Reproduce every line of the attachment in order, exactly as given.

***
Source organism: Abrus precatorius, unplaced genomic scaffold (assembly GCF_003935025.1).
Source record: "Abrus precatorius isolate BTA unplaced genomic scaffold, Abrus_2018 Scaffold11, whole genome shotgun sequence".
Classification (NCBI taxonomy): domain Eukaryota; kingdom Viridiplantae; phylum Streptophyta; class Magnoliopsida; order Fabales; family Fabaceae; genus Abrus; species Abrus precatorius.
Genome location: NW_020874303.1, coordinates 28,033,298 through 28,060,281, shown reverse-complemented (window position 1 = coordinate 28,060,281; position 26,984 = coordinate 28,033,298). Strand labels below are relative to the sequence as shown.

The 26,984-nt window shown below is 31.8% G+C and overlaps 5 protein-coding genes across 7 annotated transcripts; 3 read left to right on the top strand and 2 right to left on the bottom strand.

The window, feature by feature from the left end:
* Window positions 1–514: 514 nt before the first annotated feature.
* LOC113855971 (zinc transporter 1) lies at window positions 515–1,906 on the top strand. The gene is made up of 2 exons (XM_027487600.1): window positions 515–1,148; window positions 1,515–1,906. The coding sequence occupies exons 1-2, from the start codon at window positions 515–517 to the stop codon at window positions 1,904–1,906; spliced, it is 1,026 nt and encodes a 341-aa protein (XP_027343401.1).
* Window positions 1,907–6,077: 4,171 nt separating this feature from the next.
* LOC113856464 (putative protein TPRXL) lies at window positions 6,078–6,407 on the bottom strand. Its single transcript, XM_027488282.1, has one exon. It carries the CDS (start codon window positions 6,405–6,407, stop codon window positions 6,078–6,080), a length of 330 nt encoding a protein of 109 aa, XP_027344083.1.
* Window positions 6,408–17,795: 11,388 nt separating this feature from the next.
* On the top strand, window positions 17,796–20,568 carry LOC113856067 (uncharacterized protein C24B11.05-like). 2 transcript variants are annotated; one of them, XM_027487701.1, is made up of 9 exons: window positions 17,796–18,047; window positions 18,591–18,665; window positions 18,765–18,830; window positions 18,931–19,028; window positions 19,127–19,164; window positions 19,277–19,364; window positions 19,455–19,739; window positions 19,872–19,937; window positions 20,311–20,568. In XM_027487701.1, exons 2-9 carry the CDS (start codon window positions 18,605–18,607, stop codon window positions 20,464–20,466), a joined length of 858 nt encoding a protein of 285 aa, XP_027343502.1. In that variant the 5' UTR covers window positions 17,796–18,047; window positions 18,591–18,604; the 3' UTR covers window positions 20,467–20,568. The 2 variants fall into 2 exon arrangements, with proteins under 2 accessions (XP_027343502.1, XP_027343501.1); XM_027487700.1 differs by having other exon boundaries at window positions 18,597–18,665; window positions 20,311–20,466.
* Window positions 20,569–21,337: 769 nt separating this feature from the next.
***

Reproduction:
Source organism: Abrus precatorius, unplaced genomic scaffold (assembly GCF_003935025.1).
Source record: "Abrus precatorius isolate BTA unplaced genomic scaffold, Abrus_2018 Scaffold11, whole genome shotgun sequence".
Classification (NCBI taxonomy): domain Eukaryota; kingdom Viridiplantae; phylum Streptophyta; class Magnoliopsida; order Fabales; family Fabaceae; genus Abrus; species Abrus precatorius.
Genome location: NW_020874303.1, coordinates 28,033,298 through 28,060,281, shown reverse-complemented (window position 1 = coordinate 28,060,281; position 26,984 = coordinate 28,033,298). Strand labels below are relative to the sequence as shown.

The 26,984-nt window shown below is 31.8% G+C and overlaps 5 protein-coding genes across 7 annotated transcripts; 3 read left to right on the top strand and 2 right to left on the bottom strand.

The window, feature by feature from the left end:
* Window positions 1–514: 514 nt before the first annotated feature.
* LOC113855971 (zinc transporter 1) lies at window positions 515–1,906 on the top strand. The gene is made up of 2 exons (XM_027487600.1): window positions 515–1,148; window positions 1,515–1,906. The coding sequence occupies exons 1-2, from the start codon at window positions 515–517 to the stop codon at window positions 1,904–1,906; spliced, it is 1,026 nt and encodes a 341-aa protein (XP_027343401.1).
* Window positions 1,907–6,077: 4,171 nt separating this feature from the next.
* LOC113856464 (putative protein TPRXL) lies at window positions 6,078–6,407 on the bottom strand. Its single transcript, XM_027488282.1, has one exon. It carries the CDS (start codon window positions 6,405–6,407, stop codon window positions 6,078–6,080), a length of 330 nt encoding a protein of 109 aa, XP_027344083.1.
* Window positions 6,408–17,795: 11,388 nt separating this feature from the next.
* On the top strand, window positions 17,796–20,568 carry LOC113856067 (uncharacterized protein C24B11.05-like). 2 transcript variants are annotated; one of them, XM_027487701.1, is made up of 9 exons: window positions 17,796–18,047; window positions 18,591–18,665; window positions 18,765–18,830; window positions 18,931–19,028; window positions 19,127–19,164; window positions 19,277–19,364; window positions 19,455–19,739; window positions 19,872–19,937; window positions 20,311–20,568. In XM_027487701.1, exons 2-9 carry the CDS (start codon window positions 18,605–18,607, stop codon window positions 20,464–20,466), a joined length of 858 nt encoding a protein of 285 aa, XP_027343502.1. In that variant the 5' UTR covers window positions 17,796–18,047; window positions 18,591–18,604; the 3' UTR covers window positions 20,467–20,568. The 2 variants fall into 2 exon arrangements, with proteins under 2 accessions (XP_027343502.1, XP_027343501.1); XM_027487700.1 differs by having other exon boundaries at window positions 18,597–18,665; window positions 20,311–20,466.
* Window positions 20,569–21,337: 769 nt separating this feature from the next.